A trial fibrillation (AF), one of the most common dysrhythmias, has numerous causes (Table 1). When an underlying cause is not identified, the condition is called “lone” AF. Approximately 10 percent of patients with chronic AF have this type.1 Management of AF requires assessment and treatment of the underlying cause, control of the rate, consideration of pharmacologic or electric cardioconversion and consideration of anticoagulation. This article discusses the issues involved in the risk of a thromboembolic event in association with AF and the indications for anticoagulation therapy.
|Coronary artery disease|
|Myocardial infarction with congestive heart failure|
|Following coronary bypass surgery|
|Valvular heart disease (especially mitral stenosis and regurgitation)|
|Cardiomyopathy (dilated, hypertrophic, restrictive)|
|Metabolic disorders (hypokalemia, hypomagnesemia, hypercalcemia)|
|Vagal stimulation (carotid sinus pressure)|
|Nausea and vomiting|
|Nocturnal atrial fibrillation (preceded by bradycardia)|
|Sympathetic excess (pheochromocytoma, hypoglycemia, psychologic stress)|
|Physical causes (lightning, electric shock, hypothermia, chest contusion)|
|Cold fluids injected into right atrium|
|Long-term ventricular pacing|
|Magnet applied to a dual-chamber pacemaker|
|Automatic cardioverter-defibrillator (AICD) firing, presence of AICD|
|Cardiotoxic drugs (e.g., anthracyclines)|
|Drugs (ophthalmic atropine, digoxin, theophylline, sympathomimetics, adenosine [Adenocard], antidepressants, nicotine gum)|
|Congenital heart disease (especially atrial septal defect)|
|Intrathoracic infections and inflammation (pneumonia, pericarditis, myocarditis, endocarditis)|
|Malignancy (with atrial involvement)|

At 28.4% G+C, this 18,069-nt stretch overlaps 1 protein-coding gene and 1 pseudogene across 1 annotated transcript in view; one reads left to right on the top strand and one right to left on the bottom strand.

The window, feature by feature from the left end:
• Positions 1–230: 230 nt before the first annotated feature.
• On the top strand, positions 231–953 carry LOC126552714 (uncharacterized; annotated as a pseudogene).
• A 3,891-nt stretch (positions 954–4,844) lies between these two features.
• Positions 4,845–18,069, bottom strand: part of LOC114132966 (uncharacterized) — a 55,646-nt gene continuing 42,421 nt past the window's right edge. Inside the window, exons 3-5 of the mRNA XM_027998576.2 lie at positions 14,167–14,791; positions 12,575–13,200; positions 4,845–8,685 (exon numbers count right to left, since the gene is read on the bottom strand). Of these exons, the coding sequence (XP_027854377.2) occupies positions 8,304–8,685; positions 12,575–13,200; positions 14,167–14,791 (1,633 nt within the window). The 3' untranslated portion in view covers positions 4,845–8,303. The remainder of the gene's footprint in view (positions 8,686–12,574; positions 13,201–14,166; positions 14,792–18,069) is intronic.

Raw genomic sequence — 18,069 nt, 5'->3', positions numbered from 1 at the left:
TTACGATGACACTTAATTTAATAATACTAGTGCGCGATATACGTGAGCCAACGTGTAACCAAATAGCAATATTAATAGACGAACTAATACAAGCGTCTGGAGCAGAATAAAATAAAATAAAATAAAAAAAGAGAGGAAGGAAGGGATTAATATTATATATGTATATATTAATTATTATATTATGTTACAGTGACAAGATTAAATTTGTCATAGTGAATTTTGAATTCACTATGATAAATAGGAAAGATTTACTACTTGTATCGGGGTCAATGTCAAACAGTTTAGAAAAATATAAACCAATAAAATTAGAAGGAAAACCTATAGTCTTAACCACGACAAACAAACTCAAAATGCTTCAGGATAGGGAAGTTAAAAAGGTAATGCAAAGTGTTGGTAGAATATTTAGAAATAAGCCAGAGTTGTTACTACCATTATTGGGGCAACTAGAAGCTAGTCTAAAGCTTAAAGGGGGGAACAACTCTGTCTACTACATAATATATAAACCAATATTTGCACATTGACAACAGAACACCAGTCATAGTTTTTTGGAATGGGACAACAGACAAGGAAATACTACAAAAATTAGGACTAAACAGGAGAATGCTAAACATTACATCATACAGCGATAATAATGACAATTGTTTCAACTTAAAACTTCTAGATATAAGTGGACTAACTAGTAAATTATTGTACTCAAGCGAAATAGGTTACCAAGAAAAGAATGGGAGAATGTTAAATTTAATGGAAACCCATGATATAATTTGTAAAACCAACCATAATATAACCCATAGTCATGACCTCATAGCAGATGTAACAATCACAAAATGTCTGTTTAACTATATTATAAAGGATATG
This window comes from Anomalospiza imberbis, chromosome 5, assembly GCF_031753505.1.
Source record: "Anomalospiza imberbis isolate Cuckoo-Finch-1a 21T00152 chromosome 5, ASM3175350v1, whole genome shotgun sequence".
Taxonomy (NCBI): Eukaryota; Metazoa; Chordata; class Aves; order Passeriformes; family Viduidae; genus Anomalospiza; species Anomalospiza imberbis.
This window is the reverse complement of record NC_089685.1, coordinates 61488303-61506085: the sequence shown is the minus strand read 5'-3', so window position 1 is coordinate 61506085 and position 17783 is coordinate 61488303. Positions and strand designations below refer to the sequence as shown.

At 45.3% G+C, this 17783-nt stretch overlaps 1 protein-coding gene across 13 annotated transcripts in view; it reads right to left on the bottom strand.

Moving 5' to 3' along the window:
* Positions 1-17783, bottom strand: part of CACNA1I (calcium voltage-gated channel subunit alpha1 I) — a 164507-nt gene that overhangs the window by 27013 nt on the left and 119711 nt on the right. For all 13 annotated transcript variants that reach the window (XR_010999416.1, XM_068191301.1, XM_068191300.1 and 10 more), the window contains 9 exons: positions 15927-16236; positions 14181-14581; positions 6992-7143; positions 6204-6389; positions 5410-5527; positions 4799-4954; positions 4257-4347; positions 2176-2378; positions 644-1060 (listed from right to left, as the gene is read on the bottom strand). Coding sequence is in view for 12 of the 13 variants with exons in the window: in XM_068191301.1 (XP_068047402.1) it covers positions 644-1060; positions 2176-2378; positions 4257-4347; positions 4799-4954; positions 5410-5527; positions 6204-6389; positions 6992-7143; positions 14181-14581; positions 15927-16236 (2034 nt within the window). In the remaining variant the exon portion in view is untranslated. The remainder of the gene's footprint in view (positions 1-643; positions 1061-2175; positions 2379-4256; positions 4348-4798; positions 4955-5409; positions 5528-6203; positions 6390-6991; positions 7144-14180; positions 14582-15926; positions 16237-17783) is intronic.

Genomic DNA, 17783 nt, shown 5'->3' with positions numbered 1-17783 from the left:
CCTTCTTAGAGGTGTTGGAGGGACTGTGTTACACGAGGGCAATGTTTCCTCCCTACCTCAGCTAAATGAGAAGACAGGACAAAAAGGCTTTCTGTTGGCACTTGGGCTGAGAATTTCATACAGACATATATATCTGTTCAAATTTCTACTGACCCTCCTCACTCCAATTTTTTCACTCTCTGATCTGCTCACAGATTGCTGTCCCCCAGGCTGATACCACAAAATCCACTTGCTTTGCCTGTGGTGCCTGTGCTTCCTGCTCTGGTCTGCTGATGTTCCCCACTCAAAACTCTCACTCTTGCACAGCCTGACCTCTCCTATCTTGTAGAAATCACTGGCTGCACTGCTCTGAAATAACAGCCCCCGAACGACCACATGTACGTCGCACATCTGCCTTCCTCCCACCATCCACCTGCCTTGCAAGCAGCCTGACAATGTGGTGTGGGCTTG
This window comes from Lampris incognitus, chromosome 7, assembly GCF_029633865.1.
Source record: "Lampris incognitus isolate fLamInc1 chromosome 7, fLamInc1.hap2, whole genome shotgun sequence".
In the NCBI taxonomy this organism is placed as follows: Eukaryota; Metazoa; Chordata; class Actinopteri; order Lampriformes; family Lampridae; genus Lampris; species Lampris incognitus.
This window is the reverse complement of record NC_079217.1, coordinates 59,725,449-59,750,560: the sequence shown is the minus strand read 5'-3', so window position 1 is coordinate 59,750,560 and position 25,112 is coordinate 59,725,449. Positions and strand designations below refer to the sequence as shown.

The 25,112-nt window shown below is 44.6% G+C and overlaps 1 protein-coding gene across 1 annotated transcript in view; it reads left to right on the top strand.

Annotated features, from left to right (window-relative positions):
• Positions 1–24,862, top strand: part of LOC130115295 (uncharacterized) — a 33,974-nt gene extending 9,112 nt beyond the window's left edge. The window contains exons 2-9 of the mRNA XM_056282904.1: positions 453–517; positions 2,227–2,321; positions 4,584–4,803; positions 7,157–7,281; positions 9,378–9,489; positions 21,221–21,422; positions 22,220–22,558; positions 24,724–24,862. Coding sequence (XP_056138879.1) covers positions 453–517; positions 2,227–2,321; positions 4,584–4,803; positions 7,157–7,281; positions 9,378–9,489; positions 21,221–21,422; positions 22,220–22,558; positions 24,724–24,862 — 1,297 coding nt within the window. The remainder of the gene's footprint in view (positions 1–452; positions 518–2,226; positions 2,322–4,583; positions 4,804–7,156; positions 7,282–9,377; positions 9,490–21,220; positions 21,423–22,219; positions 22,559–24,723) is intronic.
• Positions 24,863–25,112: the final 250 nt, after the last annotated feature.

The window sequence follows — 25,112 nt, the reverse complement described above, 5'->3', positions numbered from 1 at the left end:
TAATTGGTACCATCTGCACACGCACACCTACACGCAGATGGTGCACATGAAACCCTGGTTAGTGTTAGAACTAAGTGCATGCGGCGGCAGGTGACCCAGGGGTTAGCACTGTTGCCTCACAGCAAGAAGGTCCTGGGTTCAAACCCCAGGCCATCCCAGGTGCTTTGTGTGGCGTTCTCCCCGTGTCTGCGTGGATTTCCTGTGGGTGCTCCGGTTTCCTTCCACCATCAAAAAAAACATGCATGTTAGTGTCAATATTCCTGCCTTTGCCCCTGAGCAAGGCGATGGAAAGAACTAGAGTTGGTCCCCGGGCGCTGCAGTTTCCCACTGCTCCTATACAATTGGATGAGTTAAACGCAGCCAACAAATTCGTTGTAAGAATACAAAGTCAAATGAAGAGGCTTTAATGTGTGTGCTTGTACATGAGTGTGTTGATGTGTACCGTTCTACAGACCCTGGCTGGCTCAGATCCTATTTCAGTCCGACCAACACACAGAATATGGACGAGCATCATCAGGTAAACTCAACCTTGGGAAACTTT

|Sinus node dysfunction|
|Lone atrial fibrillation|
Incidence of Atrial Fibrillation
The incidence of AF increases with age and with the presence of structural heart disease.2 The Framingham Heart Study,3 which included a cohort of 2,325 men and 2,866 women who were evaluated biennially for 22 years, showed that chronic AF developed in 49 men and 49 women. The incidence of new-onset AF increased with age in both sexes. For men and women aged 22 to 34, the rate was 2.6 and 2.2 per 1,000, respectively. In the group 55 to 64 years of age, however, the rate of AF increased to 37.9 and 29.9 per 1,000 men and women, respectively. Patients with diabetes, hypertension, rheumatic heart disease, coronary artery disease and congestive heart failure have a higher incidence of AF than patients without these disorders.4
In another large study,5 which included 2,254 patients, AF was noted in 2 percent of the patients 65 to 75 years of age and in 5 percent of those older than 75 years of age. Again, the occurrence of AF was found to increase with age, with 14 percent of those older than 84 years of age having this dysrhythmia. In the more recently initiated Cardiovascular Health Study of Americans More Than 65 Years, the prevalence of AF on 24-hour Holter recordings was approximately 5 percent.4
Impact on Morbidity
A significant increase in the incidence of stroke was noted among participants with AF in the Framingham study.3 Patients with rheumatic heart disease and AF had a 17-fold increase in the incidence of stroke, whereas patients with nonrheumatic AF had a fivefold increase in stroke. A fourfold increase in stroke was found in patients with lone AF.11 Most of these patients were older than 60 years of age. In the Stroke Prevention in Atrial Fibrillation Investigators (SPAFI) study,7 patients with lone AF who were younger than 65 years of age had a stroke rate of 1 percent per year, compared with a stroke rate of 4.3 percent per year in patients over 65 years of age. Data from this study highlight the portentous prognosis associated with lone AF in older patients and underscore the need for treatment. Approximately 25 percent of the strokes in patients with lone AF occurred at the onset of AF. Stroke recurrence in the first six months was twice as high in the AF group.
In the Olmsted county population in Minnesota,12 where patients were followed for 30 years, lone AF was identified in 97 (2.7 percent) of 3,623 patients with AF. This study population differed from that of the Framingham study; in the Olmsted county study, patients older than 60 years of age were excluded at entry into the study. The incidence of stroke was 0.35 per 100 person-years, with stroke occurring in 1.3 percent at 15 years. It is important to recognize that patients older than 60 years at entry and those with hypertension were excluded from the study.